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Issue Details: First known date: 2016... 2016 Why Study the Humanities?
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'The quick answer to that question is because you cannot do without them. Once upon a time, long, long ago in the 1960s, when all the world was young, I taught at the University of Sussex, in the South of England, which then prided itself on its bold thinking – naturally, “outside” every possible box – and on its sweeping ability to re-imagine and reconstruct the curriculum according to the needs of the modern world. A problem area for the most vocal modernists, however, was Religious Studies, which seemed to smack of the very outmoded ways of thinking they were trying to transcend. It was a small “subject group” – we had nothing so traditional as “Departments” – with only three members. Unfortunately, it was popular with a surprisingly large number of students. But there came a time when the Muslim had study leave in Cairo to complete an important book; the Buddhist had retreated in mystic contemplation at the top of a Himalayan pass; and there remained only the Christian to try and carry on with the classes of all three. Quite predictably, he complained to the Dean about his extra workload. Quite predictably, the Dean expressed his most profound sympathy, and did nothing at all. The overworked Christian then pulled out his ace card: “Since you are not prepared to address this crisis constructively, you leave me no choice but to accept the offer of a fellowship in Cambridge, which Sidney Sussex has been holding open for me for the past three months”. And, to the consternation of what was left of his subject group, and many outside it, he departed for the fens of East Anglia.' (Introduction)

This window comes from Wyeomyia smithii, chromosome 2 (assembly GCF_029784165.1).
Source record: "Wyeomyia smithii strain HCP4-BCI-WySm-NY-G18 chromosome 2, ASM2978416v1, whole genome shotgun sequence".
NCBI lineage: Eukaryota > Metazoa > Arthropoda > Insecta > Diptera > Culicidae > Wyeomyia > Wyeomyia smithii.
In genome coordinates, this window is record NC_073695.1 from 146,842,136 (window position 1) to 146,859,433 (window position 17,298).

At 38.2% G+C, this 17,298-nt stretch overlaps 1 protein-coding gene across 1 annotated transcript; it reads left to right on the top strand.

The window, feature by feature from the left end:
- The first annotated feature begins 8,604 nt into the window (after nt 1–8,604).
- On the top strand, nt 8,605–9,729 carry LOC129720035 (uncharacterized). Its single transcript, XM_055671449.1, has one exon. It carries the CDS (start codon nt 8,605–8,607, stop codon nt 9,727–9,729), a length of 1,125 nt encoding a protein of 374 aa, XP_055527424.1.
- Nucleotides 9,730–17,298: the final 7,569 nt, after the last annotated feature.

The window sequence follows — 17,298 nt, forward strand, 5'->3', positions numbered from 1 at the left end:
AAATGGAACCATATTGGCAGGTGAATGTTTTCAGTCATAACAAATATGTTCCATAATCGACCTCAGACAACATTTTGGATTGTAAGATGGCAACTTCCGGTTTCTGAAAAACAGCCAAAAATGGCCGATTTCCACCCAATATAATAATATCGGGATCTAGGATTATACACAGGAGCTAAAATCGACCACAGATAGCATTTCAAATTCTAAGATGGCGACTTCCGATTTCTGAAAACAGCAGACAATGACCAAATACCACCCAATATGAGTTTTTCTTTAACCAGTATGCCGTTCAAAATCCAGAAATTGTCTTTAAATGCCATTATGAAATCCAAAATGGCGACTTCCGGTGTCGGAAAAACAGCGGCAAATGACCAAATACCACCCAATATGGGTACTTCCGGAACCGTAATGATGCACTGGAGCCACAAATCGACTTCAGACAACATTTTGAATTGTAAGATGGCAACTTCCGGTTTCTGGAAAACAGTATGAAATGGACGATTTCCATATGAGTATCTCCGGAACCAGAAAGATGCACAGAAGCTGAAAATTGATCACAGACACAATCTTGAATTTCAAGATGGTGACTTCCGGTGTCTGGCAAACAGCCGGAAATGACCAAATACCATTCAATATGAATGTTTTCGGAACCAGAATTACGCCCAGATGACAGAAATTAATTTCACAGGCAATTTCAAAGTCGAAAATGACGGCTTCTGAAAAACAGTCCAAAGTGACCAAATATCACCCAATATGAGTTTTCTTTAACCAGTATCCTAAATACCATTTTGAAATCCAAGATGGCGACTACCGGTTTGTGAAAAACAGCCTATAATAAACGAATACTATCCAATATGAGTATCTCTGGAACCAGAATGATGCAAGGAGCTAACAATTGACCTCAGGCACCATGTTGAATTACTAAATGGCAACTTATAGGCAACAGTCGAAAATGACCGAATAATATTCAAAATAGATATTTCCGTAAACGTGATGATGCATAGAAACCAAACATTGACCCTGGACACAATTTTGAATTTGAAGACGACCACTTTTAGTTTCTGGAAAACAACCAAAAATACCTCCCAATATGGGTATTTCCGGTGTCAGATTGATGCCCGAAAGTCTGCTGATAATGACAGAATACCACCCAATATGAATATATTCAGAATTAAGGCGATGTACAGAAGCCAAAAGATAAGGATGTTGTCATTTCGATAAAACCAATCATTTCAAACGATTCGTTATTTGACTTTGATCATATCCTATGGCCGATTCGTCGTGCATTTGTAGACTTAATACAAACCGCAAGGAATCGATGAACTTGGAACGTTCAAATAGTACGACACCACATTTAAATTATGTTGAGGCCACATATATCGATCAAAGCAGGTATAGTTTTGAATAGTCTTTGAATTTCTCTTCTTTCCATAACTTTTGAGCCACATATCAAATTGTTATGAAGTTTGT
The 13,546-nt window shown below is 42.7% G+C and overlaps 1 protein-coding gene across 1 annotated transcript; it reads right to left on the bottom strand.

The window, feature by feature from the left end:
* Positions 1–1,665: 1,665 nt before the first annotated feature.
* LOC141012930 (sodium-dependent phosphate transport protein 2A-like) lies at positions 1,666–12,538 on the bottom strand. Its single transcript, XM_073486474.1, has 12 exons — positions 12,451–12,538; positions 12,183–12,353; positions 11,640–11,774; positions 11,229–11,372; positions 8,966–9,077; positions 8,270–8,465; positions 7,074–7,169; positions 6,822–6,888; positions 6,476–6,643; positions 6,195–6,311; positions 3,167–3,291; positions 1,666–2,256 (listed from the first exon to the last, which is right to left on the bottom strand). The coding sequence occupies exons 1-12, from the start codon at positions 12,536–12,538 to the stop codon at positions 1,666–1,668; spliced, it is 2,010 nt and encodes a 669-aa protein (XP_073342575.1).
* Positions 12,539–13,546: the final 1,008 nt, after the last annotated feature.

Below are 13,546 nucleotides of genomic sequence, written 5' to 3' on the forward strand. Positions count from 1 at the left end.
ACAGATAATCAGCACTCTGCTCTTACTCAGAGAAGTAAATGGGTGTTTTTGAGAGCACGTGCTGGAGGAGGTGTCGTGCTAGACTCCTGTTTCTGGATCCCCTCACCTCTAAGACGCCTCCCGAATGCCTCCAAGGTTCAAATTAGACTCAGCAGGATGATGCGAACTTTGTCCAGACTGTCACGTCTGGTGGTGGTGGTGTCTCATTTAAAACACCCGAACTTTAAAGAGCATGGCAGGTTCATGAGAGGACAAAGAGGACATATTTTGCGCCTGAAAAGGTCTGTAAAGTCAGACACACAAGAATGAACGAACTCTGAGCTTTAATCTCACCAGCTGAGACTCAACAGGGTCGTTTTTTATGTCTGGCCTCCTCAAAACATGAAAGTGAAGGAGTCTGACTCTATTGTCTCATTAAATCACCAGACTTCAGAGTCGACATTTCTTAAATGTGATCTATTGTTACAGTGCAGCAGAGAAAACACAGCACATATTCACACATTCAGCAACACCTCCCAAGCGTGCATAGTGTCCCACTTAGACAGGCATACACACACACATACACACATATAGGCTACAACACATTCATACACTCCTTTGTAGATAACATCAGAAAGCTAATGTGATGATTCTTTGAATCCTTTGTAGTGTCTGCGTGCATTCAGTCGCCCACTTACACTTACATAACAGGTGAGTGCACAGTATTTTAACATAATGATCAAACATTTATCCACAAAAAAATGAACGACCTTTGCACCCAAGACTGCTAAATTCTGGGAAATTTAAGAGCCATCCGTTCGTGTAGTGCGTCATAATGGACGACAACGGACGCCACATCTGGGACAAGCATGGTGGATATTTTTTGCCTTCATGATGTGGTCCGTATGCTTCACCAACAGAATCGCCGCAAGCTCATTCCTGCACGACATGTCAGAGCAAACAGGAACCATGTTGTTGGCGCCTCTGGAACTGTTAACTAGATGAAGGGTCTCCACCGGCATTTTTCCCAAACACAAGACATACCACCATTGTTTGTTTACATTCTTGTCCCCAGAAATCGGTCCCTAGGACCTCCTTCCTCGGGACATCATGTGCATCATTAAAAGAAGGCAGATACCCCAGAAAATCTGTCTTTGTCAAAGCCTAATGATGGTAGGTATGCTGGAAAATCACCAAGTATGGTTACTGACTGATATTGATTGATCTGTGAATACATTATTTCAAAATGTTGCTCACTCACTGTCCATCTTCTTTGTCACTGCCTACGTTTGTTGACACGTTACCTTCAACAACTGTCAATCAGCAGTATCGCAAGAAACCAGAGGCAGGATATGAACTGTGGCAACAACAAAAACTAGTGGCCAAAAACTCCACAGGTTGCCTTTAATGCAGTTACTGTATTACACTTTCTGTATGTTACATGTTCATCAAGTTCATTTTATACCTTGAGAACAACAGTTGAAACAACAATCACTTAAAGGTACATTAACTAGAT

Publication Details of Only Known VersionEarliest 2 Known Versions of

  • Appears in:
    y separately published work icon The Free Mind : Essays and Poems in Honour of Barry Spurr Catherine Runcie (editor), Revesby : Edwin H. Lowe Publishing , 2016 10728339 2016 anthology poetry essay

    'For over forty years, Barry Spurr has created a significant body of work in English literary scholarship, spanning a wide range of fields from Early Modern literature to contemporary Australian poetry. Barry Spurr is acknowledged as a leading scholar in the fields of religious literature and liturgical language, most notably in the works of Renaissance poet John Donne, the Modernist poet T.S. Eliot, and the language and literature of the Anglo-Catholic tradition. He was appointed by the University of Sydney as Australia's first Professor of Poetry and Poetics, and holds a notable reputation as a teacher and mentor to students, and as a friend to peers and colleagues. He has also been notable as a public intellectual, with a particular interest in the role of literature in the modern education system, and the role of the humanities in the modern university.

    'This book is a collection of scholarly papers, contemplative essays and poems, written or contributed in honour of Barry Spurr. The Festschrift's contributors include his former teachers and mentors, his students and colleagues, and includes scholars and public intellectuals in his fields of scholarship or public interest. This Festschrift is a very fine collection of poetry, public discourse and literary criticism, on topics ranging from the works of William Shakespeare, to John Milton, T.S. Eliot, Charles Dickens, and Wilfred Owen, in addition to scholarship on liturgical language and religious and literary philosophy.' (Publication summary)

    Revesby : Edwin H. Lowe Publishing , 2016
Last amended 14 Feb 2017 13:07:33
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